Collaborative Student Translation Projects: Sharing Best Practices From the EMT Network

Collaborative Student Translation Projects: Sharing Best Practices From the EMT Network

Dragoș Ciobanu
DOI: 10.4018/978-1-5225-4154-7.ch009
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This chapter describes how Project-based learning (PBL) is a training method proven to make learning experiences memorable, motivating and meaningful. This article summarises the responses given between 2015 and 2016 by members of the European Masters in Translation (EMT) Network to a detailed questionnaire on the way in which collaborative translation projects are conducted throughout the network. These responses have also been enriched with the outcomes of follow-up discussions led by the EMT Working Group on Collaborative Learning and e-Learning, as well as 1.5 million words' worth of collaborative localisation projects organised in the University of Leeds Centre for Translation Studies between 2012 and 2017. The result is an inventory of approaches and best-practice tips organised into five major sections covering the main aspects associated with designing, implementing and promoting collaborative student projects in translation and localisation.
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Pbl Best Practices From The Emt Network

Project-based learning approaches emerged in response to teaching practices which emphasised passive, individualistic and competitive knowledge acquisition instead of promoting a more meaningful focus on “purposeful learning” (Dewey, 1938) and applied, cooperative skills acquisition. Subsequently, PBL gained in popularity in all subjects because of its proven benefits with regard to student achievement, student attitude to learning, as well as student soft skills acquisition and relationship-building (Slavin, 1991). As opposed to other cooperative learning approaches, PBL is flexible enough to allow individual group members to explore learning points individually as long as at the end of the task there is an actual project result delivered by the team.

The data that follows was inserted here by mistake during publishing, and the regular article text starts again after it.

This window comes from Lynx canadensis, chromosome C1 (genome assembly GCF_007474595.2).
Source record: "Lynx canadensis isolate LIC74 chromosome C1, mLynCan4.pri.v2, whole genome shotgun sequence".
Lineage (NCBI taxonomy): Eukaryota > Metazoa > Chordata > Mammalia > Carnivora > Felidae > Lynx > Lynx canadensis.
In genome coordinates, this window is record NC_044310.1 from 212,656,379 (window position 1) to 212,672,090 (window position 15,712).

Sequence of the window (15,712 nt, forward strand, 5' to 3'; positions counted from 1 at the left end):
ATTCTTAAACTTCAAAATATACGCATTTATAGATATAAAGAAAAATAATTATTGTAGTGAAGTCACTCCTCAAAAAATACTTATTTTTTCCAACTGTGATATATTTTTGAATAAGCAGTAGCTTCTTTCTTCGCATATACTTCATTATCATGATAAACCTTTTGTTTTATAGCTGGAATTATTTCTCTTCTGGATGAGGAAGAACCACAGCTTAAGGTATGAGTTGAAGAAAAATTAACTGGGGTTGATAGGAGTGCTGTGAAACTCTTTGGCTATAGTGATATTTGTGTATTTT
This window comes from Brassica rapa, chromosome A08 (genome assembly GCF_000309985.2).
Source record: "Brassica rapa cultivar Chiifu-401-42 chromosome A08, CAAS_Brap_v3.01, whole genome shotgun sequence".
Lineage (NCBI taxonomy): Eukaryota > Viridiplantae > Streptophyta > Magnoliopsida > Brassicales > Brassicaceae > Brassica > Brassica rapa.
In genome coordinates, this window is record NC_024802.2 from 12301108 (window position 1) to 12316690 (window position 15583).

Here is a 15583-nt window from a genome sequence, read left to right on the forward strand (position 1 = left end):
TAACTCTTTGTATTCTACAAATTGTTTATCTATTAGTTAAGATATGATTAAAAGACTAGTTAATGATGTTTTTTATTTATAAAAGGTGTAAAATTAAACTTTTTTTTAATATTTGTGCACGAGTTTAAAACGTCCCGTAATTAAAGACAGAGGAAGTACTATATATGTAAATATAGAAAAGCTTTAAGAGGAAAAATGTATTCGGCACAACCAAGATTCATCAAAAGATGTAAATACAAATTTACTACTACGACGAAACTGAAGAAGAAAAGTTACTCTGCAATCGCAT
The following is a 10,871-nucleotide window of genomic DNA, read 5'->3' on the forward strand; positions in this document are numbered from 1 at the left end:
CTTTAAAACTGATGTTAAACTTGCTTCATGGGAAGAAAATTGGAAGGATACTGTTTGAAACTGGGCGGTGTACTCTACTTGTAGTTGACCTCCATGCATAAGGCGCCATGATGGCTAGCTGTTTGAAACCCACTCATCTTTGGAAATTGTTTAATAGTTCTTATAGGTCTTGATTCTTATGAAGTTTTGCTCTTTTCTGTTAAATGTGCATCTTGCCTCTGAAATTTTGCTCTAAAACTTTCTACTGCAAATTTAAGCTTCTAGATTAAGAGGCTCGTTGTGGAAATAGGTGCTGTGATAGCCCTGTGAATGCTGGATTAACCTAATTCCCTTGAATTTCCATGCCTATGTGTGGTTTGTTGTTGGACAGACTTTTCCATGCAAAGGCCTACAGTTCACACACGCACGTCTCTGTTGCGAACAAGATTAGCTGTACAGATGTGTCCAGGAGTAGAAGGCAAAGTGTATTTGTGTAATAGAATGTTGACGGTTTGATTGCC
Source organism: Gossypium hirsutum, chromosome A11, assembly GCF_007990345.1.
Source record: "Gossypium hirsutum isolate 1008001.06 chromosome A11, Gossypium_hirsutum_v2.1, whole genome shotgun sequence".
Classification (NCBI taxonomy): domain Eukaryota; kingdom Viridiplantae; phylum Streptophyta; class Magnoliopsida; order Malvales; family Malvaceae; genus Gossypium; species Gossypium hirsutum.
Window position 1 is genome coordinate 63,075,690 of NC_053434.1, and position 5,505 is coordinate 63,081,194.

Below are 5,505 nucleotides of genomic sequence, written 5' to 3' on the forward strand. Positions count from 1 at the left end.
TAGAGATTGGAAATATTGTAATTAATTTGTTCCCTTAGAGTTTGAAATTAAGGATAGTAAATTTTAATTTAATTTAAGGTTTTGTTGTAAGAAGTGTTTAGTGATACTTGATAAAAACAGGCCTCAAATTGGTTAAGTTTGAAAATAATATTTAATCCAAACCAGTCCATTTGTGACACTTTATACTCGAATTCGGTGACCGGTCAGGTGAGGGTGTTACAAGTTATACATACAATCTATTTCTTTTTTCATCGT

Because of these benefits, the importance of PBL cannot be overstated in translation studies training, especially in light of relevant language services industry surveys, such as ELIA et al. (2017) and Carnegie-Brown (2013). The former study highlights that, in addition to native language competence, foreign language competence, and translation competence, language service providers currently also need their recruits to have—in reverse order of importance—computer-assisted translation (CAT) tools skills, generic ICT skills (e.g. office, file management), interpersonal skills, organisational skills, localisation competence, machine translation (MT) post-editing skills, and MT system management skills.

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